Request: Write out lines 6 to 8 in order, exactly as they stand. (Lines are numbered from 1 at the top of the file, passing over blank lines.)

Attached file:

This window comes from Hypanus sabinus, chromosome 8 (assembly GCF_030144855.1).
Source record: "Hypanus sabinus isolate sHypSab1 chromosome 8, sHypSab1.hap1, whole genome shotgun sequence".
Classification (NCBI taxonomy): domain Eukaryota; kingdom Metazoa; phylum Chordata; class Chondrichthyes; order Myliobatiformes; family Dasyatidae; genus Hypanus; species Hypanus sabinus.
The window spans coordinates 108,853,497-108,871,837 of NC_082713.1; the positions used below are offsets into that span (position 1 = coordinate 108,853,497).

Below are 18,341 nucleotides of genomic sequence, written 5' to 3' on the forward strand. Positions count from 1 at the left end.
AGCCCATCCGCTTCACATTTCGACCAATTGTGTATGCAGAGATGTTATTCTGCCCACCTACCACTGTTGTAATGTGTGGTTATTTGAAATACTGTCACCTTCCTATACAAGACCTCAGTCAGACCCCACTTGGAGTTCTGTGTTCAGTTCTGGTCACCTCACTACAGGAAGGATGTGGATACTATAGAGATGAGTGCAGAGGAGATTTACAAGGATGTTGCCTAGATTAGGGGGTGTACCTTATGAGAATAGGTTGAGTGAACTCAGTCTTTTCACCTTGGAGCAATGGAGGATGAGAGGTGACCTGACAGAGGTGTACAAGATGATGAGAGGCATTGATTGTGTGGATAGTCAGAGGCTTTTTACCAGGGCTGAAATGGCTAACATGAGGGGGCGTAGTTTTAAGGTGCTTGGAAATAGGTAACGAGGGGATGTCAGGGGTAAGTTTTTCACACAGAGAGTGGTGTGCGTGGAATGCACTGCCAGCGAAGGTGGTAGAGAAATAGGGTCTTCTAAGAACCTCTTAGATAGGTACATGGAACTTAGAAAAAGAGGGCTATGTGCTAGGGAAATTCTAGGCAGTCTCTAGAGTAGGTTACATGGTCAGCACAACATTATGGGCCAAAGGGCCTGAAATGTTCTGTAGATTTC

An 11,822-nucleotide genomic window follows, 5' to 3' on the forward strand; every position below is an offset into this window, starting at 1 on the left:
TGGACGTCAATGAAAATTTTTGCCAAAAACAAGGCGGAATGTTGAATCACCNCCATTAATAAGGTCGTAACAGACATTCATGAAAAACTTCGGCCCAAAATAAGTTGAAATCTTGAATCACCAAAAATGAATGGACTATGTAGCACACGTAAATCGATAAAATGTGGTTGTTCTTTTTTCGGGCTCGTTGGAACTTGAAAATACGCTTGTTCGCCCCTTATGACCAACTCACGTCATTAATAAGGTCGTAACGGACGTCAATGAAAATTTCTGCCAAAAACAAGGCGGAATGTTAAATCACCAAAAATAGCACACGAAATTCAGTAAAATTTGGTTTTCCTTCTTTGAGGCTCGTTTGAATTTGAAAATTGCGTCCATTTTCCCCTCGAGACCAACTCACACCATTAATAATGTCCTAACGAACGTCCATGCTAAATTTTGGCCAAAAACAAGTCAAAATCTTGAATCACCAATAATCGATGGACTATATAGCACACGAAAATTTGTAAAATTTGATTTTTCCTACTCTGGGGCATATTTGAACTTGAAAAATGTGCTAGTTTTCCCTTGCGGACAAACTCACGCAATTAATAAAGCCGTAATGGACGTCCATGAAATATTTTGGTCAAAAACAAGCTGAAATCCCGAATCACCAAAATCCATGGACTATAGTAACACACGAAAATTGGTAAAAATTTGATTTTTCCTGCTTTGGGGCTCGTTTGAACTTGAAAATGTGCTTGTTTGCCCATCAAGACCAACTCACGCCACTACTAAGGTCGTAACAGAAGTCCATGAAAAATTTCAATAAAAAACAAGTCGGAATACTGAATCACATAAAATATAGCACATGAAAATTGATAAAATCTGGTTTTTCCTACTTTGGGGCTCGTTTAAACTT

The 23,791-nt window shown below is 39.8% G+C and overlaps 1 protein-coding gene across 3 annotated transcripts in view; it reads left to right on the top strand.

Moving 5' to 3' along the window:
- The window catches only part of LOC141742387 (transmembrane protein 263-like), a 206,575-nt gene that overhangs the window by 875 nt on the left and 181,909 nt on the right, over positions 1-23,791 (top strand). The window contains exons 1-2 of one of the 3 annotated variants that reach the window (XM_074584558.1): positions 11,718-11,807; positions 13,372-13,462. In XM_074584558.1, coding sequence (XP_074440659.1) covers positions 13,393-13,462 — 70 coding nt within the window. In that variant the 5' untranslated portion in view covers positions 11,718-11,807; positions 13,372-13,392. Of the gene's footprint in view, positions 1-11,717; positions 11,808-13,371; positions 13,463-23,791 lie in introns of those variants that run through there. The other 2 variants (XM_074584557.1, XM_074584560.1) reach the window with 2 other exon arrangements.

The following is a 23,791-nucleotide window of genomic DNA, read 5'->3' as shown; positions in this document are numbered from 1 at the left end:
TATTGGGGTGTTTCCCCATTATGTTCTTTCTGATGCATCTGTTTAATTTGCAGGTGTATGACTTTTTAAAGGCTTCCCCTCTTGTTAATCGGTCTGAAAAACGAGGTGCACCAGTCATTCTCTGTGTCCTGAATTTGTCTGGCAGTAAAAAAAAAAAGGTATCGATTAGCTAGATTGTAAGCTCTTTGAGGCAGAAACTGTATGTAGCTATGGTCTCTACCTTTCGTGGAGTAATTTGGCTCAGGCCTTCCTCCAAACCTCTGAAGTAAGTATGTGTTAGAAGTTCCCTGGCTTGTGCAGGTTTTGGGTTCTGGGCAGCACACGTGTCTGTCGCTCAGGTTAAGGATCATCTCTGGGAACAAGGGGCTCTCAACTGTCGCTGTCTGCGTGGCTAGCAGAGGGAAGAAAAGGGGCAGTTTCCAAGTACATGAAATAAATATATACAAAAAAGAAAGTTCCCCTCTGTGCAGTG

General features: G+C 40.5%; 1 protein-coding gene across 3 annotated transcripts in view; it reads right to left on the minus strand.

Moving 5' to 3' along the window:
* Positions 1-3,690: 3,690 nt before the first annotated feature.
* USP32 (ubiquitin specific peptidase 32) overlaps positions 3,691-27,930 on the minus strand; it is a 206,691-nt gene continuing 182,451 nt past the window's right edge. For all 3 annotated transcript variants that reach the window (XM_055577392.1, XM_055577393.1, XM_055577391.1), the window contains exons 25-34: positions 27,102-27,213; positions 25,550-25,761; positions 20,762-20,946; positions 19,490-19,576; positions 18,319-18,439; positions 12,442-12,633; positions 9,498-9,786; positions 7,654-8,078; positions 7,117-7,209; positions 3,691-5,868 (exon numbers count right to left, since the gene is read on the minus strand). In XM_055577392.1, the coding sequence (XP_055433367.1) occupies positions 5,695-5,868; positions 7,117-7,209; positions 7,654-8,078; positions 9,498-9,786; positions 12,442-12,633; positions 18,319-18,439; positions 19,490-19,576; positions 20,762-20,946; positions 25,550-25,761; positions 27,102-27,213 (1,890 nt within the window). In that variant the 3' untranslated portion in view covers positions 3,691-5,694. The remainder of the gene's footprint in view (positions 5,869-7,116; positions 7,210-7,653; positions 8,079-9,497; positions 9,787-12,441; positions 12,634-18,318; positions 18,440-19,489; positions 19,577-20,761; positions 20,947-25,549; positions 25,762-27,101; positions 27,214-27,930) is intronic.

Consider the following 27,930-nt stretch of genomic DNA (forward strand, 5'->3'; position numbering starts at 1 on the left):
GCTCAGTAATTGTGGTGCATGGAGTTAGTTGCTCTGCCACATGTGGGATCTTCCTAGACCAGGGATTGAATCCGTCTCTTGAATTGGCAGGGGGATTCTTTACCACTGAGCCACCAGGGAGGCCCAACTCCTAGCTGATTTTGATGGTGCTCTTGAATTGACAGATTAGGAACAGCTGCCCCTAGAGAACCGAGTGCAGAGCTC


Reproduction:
AGCCCATCCGCTTCACATTTCGACCAATTGTGTATGCAGAGATGTTATTCTGCCCACCTACCACTGTTGTAATGTGTGGTTATTTGAAATACTGTCACCTTCCTATACAAGACCTCAGTCAGACCCCACTTGGAGTTCTGTGTTCAGTTCTGGTCACCTCACTACAGGAAGGATGTGGATACTATAGAGATGAGTGCAGAGGAGATTTACAAGGATGTTGCCTAGATTAGGGGGTGTACCTTATGAGAATAGGTTGAGTGAACTCAGTCTTTTCACCTTGGAGCAATGGAGGATGAGAGGTGACCTGACAGAGGTGTACAAGATGATGAGAGGCATTGATTGTGTGGATAGTCAGAGGCTTTTTACCAGGGCTGAAATGGCTAACATGAGGGGGCGTAGTTTTAAGGTGCTTGGAAATAGGTAACGAGGGGATGTCAGGGGTAAGTTTTTCACACAGAGAGTGGTGTGCGTGGAATGCACTGCCAGCGAAGGTGGTAGAGAAATAGGGTCTTCTAAGAACCTCTTAGATAGGTACATGGAACTTAGAAAAAGAGGGCTATGTGCTAGGGAAATTCTAGGCAGTCTCTAGAGTAGGTTACATGGTCAGCACAACATTATGGGCCAAAGGGCCTGAAATGTTCTGTAGATTTC

An 11,822-nucleotide genomic window follows, 5' to 3' on the forward strand; every position below is an offset into this window, starting at 1 on the left:
TGGACGTCAATGAAAATTTTTGCCAAAAACAAGGCGGAATGTTGAATCACCNCCATTAATAAGGTCGTAACAGACATTCATGAAAAACTTCGGCCCAAAATAAGTTGAAATCTTGAATCACCAAAAATGAATGGACTATGTAGCACACGTAAATCGATAAAATGTGGTTGTTCTTTTTTCGGGCTCGTTGGAACTTGAAAATACGCTTGTTCGCCCCTTATGACCAACTCACGTCATTAATAAGGTCGTAACGGACGTCAATGAAAATTTCTGCCAAAAACAAGGCGGAATGTTAAATCACCAAAAATAGCACACGAAATTCAGTAAAATTTGGTTTTCCTTCTTTGAGGCTCGTTTGAATTTGAAAATTGCGTCCATTTTCCCCTCGAGACCAACTCACACCATTAATAATGTCCTAACGAACGTCCATGCTAAATTTTGGCCAAAAACAAGTCAAAATCTTGAATCACCAATAATCGATGGACTATATAGCACACGAAAATTTGTAAAATTTGATTTTTCCTACTCTGGGGCATATTTGAACTTGAAAAATGTGCTAGTTTTCCCTTGCGGACAAACTCACGCAATTAATAAAGCCGTAATGGACGTCCATGAAATATTTTGGTCAAAAACAAGCTGAAATCCCGAATCACCAAAATCCATGGACTATAGTAACACACGAAAATTGGTAAAAATTTGATTTTTCCTGCTTTGGGGCTCGTTTGAACTTGAAAATGTGCTTGTTTGCCCATCAAGACCAACTCACGCCACTACTAAGGTCGTAACAGAAGTCCATGAAAAATTTCAATAAAAAACAAGTCGGAATACTGAATCACATAAAATATAGCACATGAAAATTGATAAAATCTGGTTTTTCCTACTTTGGGGCTCGTTTAAACTT